Frank Cornelissen is a Belgian native: a spare, thin man who landed on Etna in the year 2000 on his (wine) worldwide quest for the right territory – one that would inspire him and drive him to meet new challenges as a producer.
With the new millennium, true enough, came his eureka moment on Mount Etna, which two decades ago was largely unexplored, wine-wise, and thus offered amazing opportunities and a broad field of research and new potential.
Frank Cornelissen fell in love with ‘A Muntagna,’ “the Mountain,” as Sicilians call it, and with Mount Etna’s favorite child: Nerello Mascalese, the native grape that finds its ideal home on the volcano’s slopes.
He wasted no time and released his first vintage in 2001, then gradually increased acreage, which now counts approx. 12 hectares (close to 30 acres), 8.5 ha of which (21 acres) under vine. Vineyards are terraced at altitudes ranging from 650 to 980 meters (c. 2,130-3,215 feet) above sea level, entirely bush-trained and interspersed with fruit trees and wild herbs.
Frank doesn’t like to label his agriculture as “organic” or “biodynamic.” He seeks to heed and understand nature’s cycles and go along with them, adapting to nature rather than subduing it. A new plot, planted between 2003 and 2004, is actually under ungrafted vines, deriving from a few pre-Phylloxera shoots in his finest vineyard.
Today, Frank Cornelissen’s range is incredibly diversified and extremely high quality across the board, alternating wines for daily enjoyment and items for lengthy cellaring, with price points that go from €20 to nearly €200. I’ve had the opportunity of tasting Frank’s wines on a regular basis, and am a particular fan of his rosé, the truly exceptional Susucaru: a blend of Malvasia, Moscadella, Insolia and Nerello Mascalese grapes that undergoes skin maceration and malolactic fermentation, and is bottled without sulfites.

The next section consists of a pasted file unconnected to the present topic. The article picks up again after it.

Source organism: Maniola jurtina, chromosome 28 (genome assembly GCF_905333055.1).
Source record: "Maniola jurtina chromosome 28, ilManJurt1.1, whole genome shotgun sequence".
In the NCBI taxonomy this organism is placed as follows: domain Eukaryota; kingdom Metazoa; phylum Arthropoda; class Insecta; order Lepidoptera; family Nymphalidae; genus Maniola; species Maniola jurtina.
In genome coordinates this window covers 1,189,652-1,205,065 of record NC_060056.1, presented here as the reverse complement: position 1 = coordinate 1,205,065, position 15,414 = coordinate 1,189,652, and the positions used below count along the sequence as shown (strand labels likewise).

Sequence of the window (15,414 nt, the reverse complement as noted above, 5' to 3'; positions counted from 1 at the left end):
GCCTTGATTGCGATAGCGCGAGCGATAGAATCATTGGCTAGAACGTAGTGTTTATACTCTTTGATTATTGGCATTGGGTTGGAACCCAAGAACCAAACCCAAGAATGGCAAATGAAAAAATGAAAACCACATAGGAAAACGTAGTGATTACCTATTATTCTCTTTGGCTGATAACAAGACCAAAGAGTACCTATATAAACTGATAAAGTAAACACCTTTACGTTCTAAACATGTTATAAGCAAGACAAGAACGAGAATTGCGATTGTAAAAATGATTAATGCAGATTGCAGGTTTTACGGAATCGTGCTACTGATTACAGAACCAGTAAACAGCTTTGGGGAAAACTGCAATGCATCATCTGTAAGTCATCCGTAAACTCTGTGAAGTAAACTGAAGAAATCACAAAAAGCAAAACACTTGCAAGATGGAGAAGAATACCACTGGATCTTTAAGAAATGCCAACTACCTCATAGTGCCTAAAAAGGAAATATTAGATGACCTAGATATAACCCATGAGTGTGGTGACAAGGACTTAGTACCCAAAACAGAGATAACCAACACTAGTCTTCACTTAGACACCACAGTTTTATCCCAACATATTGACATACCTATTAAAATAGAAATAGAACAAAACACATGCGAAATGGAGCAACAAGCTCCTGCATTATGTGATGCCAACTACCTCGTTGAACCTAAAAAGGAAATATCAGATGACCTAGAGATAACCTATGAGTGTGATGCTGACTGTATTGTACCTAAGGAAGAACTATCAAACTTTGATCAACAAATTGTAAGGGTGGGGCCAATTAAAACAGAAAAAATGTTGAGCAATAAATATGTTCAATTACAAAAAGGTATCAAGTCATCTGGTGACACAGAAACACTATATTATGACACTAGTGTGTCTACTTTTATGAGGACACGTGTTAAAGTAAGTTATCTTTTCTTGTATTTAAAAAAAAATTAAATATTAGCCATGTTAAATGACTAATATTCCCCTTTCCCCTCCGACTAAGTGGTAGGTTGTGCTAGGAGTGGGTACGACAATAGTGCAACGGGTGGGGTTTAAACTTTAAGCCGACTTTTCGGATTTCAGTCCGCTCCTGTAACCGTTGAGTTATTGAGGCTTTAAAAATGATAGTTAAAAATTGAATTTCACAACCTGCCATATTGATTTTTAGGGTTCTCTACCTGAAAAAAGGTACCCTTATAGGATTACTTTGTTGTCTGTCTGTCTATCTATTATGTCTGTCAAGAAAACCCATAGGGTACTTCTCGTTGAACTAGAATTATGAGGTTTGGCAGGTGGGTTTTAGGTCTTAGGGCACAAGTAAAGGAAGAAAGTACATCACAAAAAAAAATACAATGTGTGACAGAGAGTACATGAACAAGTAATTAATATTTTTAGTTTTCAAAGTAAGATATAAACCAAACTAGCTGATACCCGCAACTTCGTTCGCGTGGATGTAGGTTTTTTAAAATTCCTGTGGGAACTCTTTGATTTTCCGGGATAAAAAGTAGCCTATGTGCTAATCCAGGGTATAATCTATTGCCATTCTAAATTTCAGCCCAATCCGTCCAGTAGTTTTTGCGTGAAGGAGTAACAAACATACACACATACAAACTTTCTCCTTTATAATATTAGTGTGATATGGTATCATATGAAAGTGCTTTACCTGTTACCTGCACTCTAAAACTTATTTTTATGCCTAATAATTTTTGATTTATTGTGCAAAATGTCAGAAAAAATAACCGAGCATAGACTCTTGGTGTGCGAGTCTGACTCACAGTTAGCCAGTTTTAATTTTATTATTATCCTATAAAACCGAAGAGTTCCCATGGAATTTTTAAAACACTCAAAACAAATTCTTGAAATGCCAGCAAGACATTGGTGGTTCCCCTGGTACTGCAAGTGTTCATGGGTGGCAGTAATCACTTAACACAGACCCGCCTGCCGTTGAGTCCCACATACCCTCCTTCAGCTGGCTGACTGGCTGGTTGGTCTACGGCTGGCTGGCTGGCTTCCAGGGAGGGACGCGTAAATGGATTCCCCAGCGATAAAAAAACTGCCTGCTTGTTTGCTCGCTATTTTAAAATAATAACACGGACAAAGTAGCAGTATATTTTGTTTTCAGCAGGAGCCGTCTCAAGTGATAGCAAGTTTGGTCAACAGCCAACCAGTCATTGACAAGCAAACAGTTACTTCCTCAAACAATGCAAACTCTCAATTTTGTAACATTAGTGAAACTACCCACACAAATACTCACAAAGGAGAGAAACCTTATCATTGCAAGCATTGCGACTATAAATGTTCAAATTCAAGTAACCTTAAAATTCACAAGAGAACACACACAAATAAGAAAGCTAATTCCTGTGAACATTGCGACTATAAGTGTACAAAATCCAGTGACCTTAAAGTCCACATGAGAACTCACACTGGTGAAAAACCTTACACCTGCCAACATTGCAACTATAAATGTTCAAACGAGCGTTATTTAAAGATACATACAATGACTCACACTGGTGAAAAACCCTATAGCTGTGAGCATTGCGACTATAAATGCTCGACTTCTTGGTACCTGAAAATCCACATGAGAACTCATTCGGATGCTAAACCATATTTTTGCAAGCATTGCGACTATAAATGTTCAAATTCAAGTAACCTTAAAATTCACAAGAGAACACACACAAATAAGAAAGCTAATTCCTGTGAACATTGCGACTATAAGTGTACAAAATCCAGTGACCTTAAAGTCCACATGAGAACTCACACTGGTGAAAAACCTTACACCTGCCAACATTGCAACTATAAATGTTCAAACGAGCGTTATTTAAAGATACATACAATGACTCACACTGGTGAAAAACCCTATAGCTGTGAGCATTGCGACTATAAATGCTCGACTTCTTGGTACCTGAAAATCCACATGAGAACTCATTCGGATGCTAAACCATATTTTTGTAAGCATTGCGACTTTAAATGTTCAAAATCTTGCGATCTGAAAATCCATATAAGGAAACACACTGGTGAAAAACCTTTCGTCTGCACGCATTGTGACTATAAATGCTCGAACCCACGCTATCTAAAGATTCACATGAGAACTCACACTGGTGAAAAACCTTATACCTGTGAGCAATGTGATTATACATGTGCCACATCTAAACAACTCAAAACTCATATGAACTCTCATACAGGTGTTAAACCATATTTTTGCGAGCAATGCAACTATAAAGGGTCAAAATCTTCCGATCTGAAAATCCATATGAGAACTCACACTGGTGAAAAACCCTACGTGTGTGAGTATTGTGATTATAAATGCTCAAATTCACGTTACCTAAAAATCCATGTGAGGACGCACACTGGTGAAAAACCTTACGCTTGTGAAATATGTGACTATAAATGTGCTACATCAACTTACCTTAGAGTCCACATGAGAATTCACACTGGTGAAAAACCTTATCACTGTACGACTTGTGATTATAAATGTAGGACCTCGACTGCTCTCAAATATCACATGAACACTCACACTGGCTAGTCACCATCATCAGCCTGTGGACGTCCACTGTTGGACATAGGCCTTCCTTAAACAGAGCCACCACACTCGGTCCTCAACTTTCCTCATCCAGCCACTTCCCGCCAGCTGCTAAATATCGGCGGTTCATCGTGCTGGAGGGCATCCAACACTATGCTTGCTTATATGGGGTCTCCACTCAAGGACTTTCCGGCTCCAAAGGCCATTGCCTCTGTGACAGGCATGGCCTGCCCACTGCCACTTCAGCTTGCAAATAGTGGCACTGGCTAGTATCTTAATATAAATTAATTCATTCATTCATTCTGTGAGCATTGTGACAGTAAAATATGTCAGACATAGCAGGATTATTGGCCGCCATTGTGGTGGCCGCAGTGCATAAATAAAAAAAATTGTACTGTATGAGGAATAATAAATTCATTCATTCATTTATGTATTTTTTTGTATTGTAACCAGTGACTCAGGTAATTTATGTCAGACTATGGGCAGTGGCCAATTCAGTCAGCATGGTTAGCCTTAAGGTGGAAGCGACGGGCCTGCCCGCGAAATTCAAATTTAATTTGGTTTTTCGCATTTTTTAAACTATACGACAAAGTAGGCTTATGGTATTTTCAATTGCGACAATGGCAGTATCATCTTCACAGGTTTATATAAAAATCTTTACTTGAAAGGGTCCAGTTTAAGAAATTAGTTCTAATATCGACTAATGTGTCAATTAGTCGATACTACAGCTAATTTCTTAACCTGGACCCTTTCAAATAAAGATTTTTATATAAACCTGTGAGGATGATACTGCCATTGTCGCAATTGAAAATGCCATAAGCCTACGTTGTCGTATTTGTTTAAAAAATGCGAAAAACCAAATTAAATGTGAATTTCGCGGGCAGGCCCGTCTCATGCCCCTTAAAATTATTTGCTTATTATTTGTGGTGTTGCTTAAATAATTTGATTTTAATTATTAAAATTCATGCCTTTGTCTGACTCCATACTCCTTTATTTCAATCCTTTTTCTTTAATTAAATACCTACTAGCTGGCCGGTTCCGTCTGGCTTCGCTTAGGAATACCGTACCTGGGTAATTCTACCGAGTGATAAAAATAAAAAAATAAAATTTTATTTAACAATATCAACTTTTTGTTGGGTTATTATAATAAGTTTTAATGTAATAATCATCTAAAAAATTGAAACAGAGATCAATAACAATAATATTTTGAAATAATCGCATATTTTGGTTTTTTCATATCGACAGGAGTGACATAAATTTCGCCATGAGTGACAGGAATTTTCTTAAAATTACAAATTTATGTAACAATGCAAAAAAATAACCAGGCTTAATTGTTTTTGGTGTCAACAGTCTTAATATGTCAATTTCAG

Susucaru is usually released just before the summer, an especially smart move since, served cool, this wine is absolutely irresistible, with a quaffability worthy of a refreshing beverage rather than an alcoholic one. The credit has to go to the vintner’s touch, as well as to Etna soil, which endows the wine with its juicy, crisply flavorsome zest and brio.
The 2016 is one of the finest I can recall, with an escalation of fragrant, delicately floral notes on the nose and palate finishing with a symphony-like crescendo – unbelievably well balanced and fulfilling at the same time. Try it with any summer fare that includes fish.
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